(This is the second part of the BBC documentary Bombay and Jazz. I wrote about the first part last fortnight here.)
Quite improbably, the maestro mispronounces his own name. “Hi,” he calls in an accent that emerges from the interstice between Mylapore and Miami. “I’m Shank-er.”
Jazz, that expression of iconoclastic individualism, is a lifelong quest for your own voice. Jazzmen are obsessed with finding a distinctive way to parse a phrase, with creating a characteristic way to sail just over the beat or under it, with blowing out notes in a tone that’s so unique the music proclaims: Behold, it is I.
Improvisational musician L. Shankar found the song of his soul early. The son of violinist V. Lakshminarayana Iyer, Shankar was a child prodigy. He started vocal lessons at two, began violin at five and gave his first concert at seven. In 1975, aged 25, he co-founded Shakti with British guitar player John McLaughlin and tabla legend Zakir Hussain. Even if its three albums didn’t quite set the global charts afire, Shakti was a raging critical success. Shankar’s compositions were hailed for their maturity, for their assurance, for how effortlessly they projected his very own voice.
Unfortunately, he’s been stuttering in the Babel tower ever since.
On New Year’s Day in 1992, a few hundred Bombay fans gathered in the very new Priyadarshani Park on Nepean Sea Road to listen to an eclectic bunch of musicians play a concert that was being recorded for of a BBC documentary. It would later be titled Bombay and Jazz.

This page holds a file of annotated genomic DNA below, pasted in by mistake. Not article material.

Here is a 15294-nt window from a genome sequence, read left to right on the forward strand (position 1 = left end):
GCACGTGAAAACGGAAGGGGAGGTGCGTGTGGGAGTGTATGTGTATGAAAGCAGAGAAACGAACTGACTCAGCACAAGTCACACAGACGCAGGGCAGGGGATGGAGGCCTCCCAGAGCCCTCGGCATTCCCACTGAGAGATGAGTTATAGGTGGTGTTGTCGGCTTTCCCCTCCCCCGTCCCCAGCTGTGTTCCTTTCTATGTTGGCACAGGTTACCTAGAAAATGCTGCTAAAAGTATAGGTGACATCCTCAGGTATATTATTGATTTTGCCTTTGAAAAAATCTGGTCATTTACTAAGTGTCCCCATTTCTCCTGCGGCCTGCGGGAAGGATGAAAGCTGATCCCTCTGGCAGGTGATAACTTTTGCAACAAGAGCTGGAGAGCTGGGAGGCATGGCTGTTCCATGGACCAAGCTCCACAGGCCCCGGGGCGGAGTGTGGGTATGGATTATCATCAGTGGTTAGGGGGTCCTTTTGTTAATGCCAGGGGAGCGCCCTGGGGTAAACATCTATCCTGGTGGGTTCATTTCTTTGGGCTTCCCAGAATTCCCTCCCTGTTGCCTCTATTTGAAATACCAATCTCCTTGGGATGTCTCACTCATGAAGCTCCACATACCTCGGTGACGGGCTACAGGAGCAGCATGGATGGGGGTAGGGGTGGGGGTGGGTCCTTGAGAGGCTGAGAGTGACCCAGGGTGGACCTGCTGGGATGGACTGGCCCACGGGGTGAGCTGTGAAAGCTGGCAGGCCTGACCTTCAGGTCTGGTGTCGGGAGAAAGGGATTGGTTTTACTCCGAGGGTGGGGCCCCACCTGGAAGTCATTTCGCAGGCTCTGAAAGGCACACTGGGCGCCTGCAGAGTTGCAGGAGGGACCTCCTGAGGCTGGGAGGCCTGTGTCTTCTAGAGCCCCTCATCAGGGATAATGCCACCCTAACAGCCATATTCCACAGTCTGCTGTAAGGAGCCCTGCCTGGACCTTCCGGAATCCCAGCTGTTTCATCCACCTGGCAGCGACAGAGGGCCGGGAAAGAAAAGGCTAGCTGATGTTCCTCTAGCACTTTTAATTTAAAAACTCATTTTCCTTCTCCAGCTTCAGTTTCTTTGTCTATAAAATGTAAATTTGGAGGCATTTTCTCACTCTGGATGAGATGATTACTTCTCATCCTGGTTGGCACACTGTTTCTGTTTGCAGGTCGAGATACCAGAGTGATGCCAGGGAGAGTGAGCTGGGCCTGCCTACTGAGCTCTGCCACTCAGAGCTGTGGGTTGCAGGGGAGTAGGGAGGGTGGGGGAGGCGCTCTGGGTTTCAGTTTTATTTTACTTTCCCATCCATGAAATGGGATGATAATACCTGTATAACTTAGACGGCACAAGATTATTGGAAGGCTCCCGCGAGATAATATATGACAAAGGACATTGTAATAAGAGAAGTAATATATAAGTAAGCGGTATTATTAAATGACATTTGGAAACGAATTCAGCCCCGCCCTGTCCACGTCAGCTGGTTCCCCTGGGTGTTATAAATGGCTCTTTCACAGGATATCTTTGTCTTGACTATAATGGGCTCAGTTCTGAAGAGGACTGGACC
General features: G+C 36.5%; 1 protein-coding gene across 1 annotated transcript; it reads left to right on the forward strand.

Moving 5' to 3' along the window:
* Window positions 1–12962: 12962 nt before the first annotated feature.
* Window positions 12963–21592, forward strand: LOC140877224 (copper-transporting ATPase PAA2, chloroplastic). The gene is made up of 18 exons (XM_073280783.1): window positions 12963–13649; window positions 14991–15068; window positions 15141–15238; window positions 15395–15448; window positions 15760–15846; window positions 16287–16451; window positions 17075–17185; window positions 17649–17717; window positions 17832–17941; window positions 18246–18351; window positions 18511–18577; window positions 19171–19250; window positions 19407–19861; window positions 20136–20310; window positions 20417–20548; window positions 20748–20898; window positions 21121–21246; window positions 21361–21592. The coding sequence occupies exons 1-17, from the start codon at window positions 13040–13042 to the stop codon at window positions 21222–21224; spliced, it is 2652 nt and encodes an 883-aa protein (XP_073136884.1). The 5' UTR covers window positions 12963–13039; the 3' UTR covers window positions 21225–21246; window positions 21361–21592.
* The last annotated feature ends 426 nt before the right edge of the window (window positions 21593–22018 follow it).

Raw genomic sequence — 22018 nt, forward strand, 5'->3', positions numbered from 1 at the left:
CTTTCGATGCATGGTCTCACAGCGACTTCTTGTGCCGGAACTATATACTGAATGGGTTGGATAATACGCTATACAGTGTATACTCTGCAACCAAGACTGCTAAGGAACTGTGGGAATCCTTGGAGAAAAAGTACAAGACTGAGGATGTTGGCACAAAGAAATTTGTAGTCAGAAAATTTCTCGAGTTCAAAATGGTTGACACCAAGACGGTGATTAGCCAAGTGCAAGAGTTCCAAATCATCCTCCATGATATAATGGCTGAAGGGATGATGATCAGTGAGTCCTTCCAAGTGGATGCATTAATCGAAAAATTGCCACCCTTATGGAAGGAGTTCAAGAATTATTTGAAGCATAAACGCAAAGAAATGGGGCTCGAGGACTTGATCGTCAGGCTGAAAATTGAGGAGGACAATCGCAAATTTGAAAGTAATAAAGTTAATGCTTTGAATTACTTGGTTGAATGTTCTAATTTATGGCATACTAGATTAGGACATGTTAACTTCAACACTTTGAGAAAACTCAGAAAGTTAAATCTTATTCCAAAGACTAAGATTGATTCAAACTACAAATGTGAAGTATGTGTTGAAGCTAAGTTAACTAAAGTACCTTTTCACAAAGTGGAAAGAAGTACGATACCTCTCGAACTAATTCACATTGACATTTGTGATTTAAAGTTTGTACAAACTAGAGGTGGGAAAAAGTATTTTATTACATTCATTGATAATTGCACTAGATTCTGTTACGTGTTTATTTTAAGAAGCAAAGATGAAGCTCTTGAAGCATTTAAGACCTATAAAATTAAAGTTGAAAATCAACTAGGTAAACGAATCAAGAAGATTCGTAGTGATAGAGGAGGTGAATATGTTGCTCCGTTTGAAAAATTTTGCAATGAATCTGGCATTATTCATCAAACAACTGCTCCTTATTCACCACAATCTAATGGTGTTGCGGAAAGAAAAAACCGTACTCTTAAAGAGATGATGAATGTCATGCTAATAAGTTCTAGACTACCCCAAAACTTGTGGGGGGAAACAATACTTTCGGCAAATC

The film was directed by the bearded HO Nazareth, a boy from Dadar who had gone on to make his mark in England. In his youth, he’d published a book titled Lobo, with poems like ‘Bombay Gymkhana Grounds’ (“the women wear chandeliers for earrings”) and ‘Warden Road’ (“At Bhulabhai Institute/acquaintances discussed/canvasses, busts/ and brothels in which/they exercised their lust.”)
I was just starting my career at The Times of India and, the day before the event, was assigned to interview the director, whose friends variously referred to him as either “Naz” or “HoHo” because of his initials. I arrived in the lobby of the SeaRock Hotel in Bandra, where the crew was staying, and waited for him in the reception area. No one there was dressed the way I imagined a film director would be. I called up to his room, but there was no reply. I would later learn Hubert Nazareth was actually the scruffy chap in the kurta and chappals I’d seen leaning against the wall. But that discovery would only come the next day. Filled with panic that I wouldn’t have a story to take back, I asked the operator to call the room of any musician who was still in. The first one I found was the beret-wearing maverick, Don Cherry.